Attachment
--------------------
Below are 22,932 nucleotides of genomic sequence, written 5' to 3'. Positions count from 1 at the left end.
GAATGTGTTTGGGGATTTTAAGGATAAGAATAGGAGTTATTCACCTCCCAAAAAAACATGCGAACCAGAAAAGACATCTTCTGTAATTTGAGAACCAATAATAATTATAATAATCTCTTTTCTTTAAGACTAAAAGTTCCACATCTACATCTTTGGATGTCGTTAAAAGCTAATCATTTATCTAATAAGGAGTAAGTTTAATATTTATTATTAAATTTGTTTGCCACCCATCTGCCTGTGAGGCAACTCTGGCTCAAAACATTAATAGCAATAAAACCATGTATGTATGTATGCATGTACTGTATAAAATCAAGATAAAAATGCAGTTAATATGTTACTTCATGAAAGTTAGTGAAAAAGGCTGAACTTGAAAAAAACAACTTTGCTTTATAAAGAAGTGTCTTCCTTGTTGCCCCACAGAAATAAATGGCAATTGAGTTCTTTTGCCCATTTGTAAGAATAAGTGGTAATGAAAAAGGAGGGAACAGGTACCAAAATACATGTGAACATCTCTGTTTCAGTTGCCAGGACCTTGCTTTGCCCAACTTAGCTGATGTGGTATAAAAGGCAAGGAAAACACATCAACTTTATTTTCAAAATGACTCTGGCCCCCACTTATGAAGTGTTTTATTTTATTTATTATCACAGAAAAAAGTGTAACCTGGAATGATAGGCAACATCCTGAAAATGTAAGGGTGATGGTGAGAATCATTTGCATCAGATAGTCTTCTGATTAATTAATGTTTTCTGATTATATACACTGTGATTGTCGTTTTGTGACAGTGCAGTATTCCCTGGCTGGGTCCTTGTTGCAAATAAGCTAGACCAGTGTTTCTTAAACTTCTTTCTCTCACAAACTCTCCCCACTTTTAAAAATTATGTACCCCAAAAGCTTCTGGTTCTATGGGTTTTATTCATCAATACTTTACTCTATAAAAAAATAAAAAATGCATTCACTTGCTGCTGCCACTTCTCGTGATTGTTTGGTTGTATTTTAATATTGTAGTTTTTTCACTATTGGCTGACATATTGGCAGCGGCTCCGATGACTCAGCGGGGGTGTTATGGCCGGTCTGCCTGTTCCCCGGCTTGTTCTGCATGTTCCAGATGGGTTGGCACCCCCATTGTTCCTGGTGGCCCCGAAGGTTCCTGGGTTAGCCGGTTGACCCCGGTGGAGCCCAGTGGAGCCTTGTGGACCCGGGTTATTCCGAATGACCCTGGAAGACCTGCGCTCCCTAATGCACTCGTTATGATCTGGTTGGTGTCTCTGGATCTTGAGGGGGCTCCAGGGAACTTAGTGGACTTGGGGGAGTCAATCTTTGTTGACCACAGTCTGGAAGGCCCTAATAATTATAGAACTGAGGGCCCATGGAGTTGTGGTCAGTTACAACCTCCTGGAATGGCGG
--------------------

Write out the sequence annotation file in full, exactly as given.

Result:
Below are 22,932 nucleotides of genomic sequence, written 5' to 3'. Positions count from 1 at the left end.
GAATGTGTTTGGGGATTTTAAGGATAAGAATAGGAGTTATTCACCTCCCAAAAAAACATGCGAACCAGAAAAGACATCTTCTGTAATTTGAGAACCAATAATAATTATAATAATCTCTTTTCTTTAAGACTAAAAGTTCCACATCTACATCTTTGGATGTCGTTAAAAGCTAATCATTTATCTAATAAGGAGTAAGTTTAATATTTATTATTAAATTTGTTTGCCACCCATCTGCCTGTGAGGCAACTCTGGCTCAAAACATTAATAGCAATAAAACCATGTATGTATGTATGCATGTACTGTATAAAATCAAGATAAAAATGCAGTTAATATGTTACTTCATGAAAGTTAGTGAAAAAGGCTGAACTTGAAAAAAACAACTTTGCTTTATAAAGAAGTGTCTTCCTTGTTGCCCCACAGAAATAAATGGCAATTGAGTTCTTTTGCCCATTTGTAAGAATAAGTGGTAATGAAAAAGGAGGGAACAGGTACCAAAATACATGTGAACATCTCTGTTTCAGTTGCCAGGACCTTGCTTTGCCCAACTTAGCTGATGTGGTATAAAAGGCAAGGAAAACACATCAACTTTATTTTCAAAATGACTCTGGCCCCCACTTATGAAGTGTTTTATTTTATTTATTATCACAGAAAAAAGTGTAACCTGGAATGATAGGCAACATCCTGAAAATGTAAGGGTGATGGTGAGAATCATTTGCATCAGATAGTCTTCTGATTAATTAATGTTTTCTGATTATATACACTGTGATTGTCGTTTTGTGACAGTGCAGTATTCCCTGGCTGGGTCCTTGTTGCAAATAAGCTAGACCAGTGTTTCTTAAACTTCTTTCTCTCACAAACTCTCCCCACTTTTAAAAATTATGTACCCCAAAAGCTTCTGGTTCTATGGGTTTTATTCATCAATACTTTACTCTATAAAAAAATAAAAAATGCATTCACTTGCTGCTGCCACTTCTCGTGATTGTTTGGTTGTATTTTAATATTGTAGTTTTTTCACTATTGGCTGACATATTGGCAGCGGCTCCGATGACTCAGCGGGGGTGTTATGGCCGGTCTGCCTGTTCCCCGGCTTGTTCTGCATGTTCCAGATGGGTTGGCACCCCCATTGTTCCTGGTGGCCCCGAAGGTTCCTGGGTTAGCCGGTTGACCCCGGTGGAGCCCAGTGGAGCCTTGTGGACCCGGGTTATTCCGAATGACCCTGGAAGACCTGCGCTCCCTAATGCACTCGTTATGATCTGGTTGGTGTCTCTGGATCTTGAGGGGGCTCCAGGGAACTTAGTGGACTTGGGGGAGTCAATCTTTGTTGACCACAGTCTGGAAGGCCCTAATAATTATAGAACTGAGGGCCCATGGAGTTGTGGTCAGTTACAACCTCCTGGAATGGCGG